Queen of intellect tackles brain teasers in new book

November 24, 1992|By McClatchy News Service

The woman with the highest IQ score on Earth wants IQ tests scrapped, saying the 90-year-old exam is a crude, untrustworthy measure of brainpower.

"There's no way [French psychologist Alfred] Binet could, in 1905, have stumbled over a Rosetta stone for intelligence," said Marilyn vos Savant by telephone from her New York office. "It's the only test we've got, but I don't put much stock in it. It's very weak and very subjective. I'd vote for doing away with them entirely."

At age 10, Ms. vos Savant scored 228 on the Revised Stanford-Binet tests, the standard IQ exam still used today. Her score, according to the "Guinness Book of World Records," was the highest ever recorded.

Her score led to an interview with Parade magazine, the Sunday newspaper insert that appears in 342 newspapers, with about 70 million readers. The interview led Parade editor Walter Anderson to suggest she answer a few brain-teasers in a column.

That was six years ago. Her nouvelle Americana column, "Ask Marilyn," has since become the intellectual equivalent to Miss Manners, answering all forms of questions, from logic and probability to math and philosophy, with a few knee-slappers thrown in for sex appeal.

So it seems odd that Ms. vos Savant bad-mouths the test that made her famous. But that's her style.

"I write a thinking column that is nonpartisan," she said. "So many questions are steeped with subjectivity. People write me because they know I'll at least attempt to give an objective, thinking answer to their questions."

Several examples of her method appear in "Ask Marilyn," a book recently released by St. Martin's Press. Some questions require objectivity to pierce the rhetoric.

For example: A man is staring at a portrait and says: "Brothers and sisters I have none, but this man's father is my father's son." Whose picture is it?

"This is a brain-teaser," she said. "But if you listen objectively, it's simple."

It's a portrait of his son.

In others, the "unbiased logic" is shaky. Many of the column's questions are philosophic, answerless quandaries: What's the biggest room in the world? (The room for improvement.) Which came first, the chicken or the egg? (The egg; a chicken isn't defined by the kind of egg it lays, but an egg is defined by the kind of creature it contains.)

"They seem to be wasted questions, but they're questions philosophers have considered for 2,000 years," she said. "And we're still arguing about them, so they must be important to someone."

Her columns generated 30,000 letters in 1991, reinforcing or contesting her answers, others just relaying similar stories.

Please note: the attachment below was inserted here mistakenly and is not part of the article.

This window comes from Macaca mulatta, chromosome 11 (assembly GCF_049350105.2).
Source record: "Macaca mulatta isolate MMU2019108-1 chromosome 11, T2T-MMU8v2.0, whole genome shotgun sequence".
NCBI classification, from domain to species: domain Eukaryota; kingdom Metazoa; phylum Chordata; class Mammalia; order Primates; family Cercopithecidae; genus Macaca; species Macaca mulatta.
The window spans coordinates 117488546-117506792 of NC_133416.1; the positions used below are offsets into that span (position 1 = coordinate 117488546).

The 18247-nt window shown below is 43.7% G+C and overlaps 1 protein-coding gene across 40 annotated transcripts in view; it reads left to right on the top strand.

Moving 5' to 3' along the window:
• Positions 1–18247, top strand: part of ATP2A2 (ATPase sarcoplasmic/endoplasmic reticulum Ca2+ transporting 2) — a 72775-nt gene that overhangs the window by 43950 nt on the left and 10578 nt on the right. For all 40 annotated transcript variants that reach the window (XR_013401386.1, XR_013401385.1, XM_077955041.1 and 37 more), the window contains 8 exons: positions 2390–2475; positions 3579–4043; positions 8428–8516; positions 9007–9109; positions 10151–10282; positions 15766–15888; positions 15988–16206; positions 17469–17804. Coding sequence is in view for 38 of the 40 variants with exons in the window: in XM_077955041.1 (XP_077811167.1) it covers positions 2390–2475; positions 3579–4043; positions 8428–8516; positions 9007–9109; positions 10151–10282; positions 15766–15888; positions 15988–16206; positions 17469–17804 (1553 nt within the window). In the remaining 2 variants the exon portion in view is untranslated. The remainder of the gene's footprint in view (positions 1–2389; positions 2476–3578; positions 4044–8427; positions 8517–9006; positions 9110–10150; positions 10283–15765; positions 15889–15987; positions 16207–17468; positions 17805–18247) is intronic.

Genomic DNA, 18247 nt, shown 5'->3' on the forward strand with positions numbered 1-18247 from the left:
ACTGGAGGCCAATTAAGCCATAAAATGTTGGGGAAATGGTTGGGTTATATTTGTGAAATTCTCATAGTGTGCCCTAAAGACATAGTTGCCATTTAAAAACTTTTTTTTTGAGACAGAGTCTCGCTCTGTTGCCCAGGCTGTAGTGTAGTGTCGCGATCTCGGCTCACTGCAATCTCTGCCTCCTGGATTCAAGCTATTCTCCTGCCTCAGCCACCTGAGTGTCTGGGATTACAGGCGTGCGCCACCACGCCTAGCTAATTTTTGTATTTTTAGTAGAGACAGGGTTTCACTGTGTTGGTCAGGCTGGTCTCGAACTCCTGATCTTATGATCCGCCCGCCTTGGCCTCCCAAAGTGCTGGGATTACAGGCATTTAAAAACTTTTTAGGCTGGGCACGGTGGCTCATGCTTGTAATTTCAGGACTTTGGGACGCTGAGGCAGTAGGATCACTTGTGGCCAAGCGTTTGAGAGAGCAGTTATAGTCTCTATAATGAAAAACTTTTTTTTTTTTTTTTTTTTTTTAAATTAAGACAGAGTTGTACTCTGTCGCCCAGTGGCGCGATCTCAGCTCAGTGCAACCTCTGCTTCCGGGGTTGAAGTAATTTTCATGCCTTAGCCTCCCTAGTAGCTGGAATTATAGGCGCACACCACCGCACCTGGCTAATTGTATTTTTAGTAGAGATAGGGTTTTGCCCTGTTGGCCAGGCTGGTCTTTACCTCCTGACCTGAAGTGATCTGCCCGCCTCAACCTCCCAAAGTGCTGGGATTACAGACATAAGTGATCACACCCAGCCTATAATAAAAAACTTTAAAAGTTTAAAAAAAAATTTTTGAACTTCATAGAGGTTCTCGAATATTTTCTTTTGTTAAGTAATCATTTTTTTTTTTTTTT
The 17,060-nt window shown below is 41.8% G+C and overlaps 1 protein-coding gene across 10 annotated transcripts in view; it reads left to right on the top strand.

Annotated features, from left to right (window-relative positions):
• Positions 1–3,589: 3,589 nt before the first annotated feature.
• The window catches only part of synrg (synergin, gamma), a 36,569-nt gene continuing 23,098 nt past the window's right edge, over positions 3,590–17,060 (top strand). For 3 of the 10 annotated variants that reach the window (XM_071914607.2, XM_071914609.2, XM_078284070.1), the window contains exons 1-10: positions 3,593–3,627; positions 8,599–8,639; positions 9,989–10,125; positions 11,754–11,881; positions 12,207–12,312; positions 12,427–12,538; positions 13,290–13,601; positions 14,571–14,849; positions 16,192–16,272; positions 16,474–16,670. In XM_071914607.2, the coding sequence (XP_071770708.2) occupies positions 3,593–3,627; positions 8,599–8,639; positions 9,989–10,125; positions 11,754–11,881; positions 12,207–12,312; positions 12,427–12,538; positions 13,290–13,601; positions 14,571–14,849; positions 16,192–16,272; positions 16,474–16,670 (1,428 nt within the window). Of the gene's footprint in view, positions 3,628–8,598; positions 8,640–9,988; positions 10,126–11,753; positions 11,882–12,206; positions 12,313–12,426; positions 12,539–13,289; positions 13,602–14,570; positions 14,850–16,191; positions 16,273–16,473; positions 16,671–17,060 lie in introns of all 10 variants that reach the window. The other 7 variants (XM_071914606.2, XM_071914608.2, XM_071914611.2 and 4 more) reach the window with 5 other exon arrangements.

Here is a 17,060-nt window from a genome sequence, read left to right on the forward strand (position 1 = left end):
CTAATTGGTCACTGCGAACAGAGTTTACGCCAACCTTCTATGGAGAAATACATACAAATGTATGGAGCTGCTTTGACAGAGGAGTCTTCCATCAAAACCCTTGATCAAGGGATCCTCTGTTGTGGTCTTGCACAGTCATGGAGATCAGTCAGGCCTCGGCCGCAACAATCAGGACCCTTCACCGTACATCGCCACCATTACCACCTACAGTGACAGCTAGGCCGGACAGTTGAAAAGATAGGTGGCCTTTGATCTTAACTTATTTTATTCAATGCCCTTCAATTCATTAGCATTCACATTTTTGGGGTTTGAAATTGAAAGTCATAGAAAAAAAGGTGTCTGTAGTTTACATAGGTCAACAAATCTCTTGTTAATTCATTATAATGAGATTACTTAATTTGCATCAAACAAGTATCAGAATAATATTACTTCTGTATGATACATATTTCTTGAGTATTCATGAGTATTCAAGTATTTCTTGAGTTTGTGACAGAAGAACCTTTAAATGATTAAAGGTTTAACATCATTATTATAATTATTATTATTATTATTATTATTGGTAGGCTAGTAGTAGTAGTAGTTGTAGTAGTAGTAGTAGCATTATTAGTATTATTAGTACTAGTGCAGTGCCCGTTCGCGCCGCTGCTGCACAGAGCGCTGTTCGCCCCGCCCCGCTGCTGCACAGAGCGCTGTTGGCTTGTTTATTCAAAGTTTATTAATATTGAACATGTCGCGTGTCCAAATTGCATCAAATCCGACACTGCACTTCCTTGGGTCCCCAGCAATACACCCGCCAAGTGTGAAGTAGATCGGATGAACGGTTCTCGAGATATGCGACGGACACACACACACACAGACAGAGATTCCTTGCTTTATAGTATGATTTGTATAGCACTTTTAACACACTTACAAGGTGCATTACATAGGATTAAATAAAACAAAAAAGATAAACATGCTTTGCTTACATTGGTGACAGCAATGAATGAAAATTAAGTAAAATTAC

"The ones I think will produce a lot of mail don't," she explained. "Like the man who wrote and asked why, when he ate corn on the cob, his cob always came up square. We got 3,000 letters, people saying 'I have a cousin whose cob comes out triangular.' It's strange."

But the letters have changed her mind about the American intellect. Instead of a nation reflecting the sub-plankton brainpower of the average couch potato, she instead discovered active synapses behind the idiocy.

"I didn't realize people were as intellectually vigorous as they are. Many of them are stuck in low-think jobs, and they desperately want to think, so they use something such as the Monty Hall Paradox to do it."

Ah, the Monty Hall Paradox. The probability question generated more letters than any other, with academic debates and mathematical experiments trailing the question in high schools, universities and government think tanks.

After weeks of being told she was incorrect, experiments began proving her out.

"I thought maybe someone had slipped me a trick question and I'd fallen for it. But . . . we did the experiment and it turned out I was right. In the course of things, I heard from the FBI, the CIA, the Department of Justice, NASA. I was surprised these people read the column at all."

She answers most questions without research, unless they involve current technology.

"I'm not going to look at a book before I think about it myself. I want to say something fresh and spontaneous and have it be me, instead of a book answering for me."

And while her column is her stage, she considers it a hobby. Her real work is a blur of mortality rates, computer-aided design images and U.S. Food and Drug Administration hearings, regarding her husband's invention: the artificial heart.

Dr. Robert Jarvik's Jarvik-7 artificial heart, which used air compression to power the ventricles, disappeared from the spotlight after it failed to sustain its recipients longer than a few weeks. But now Ms. vos Savant and Dr. Jarvik are testing a new model, the Jarvik-2000, and expect human use in two years.


The Monty Hall Paradox caused the biggest uproar in the 6-year history of Marilyn vos Savant's "Ask Marilyn" column. Here it is, with the answer finally agreed upon, after an experiment in the Beverly Hills home of the former "Let's Make a Deal" host.

Q: Suppose you are on a game show, and you're given the choice between three doors. Behind one door is a car, the other, goats. You pick a door, say No. 1, and the host, who knows what's behind the doors, opens another, say No. 3, which has a goat. He says to you, "Do you want to pick door No. 2?" Is it to your advantage to switch your choice of doors?

A: Yes, you should switch. The first door has a one-third chance of winning, but the second door has a two-thirds chance. Here's a good way to visualize what happened. Suppose there are a million doors, and you pick door No. 1. Then the host, who knows what's behind all the doors and will always avoid the one with the prize, opens them all except door No. 777,777. You'd switch to that door pretty fast, wouldn't you?

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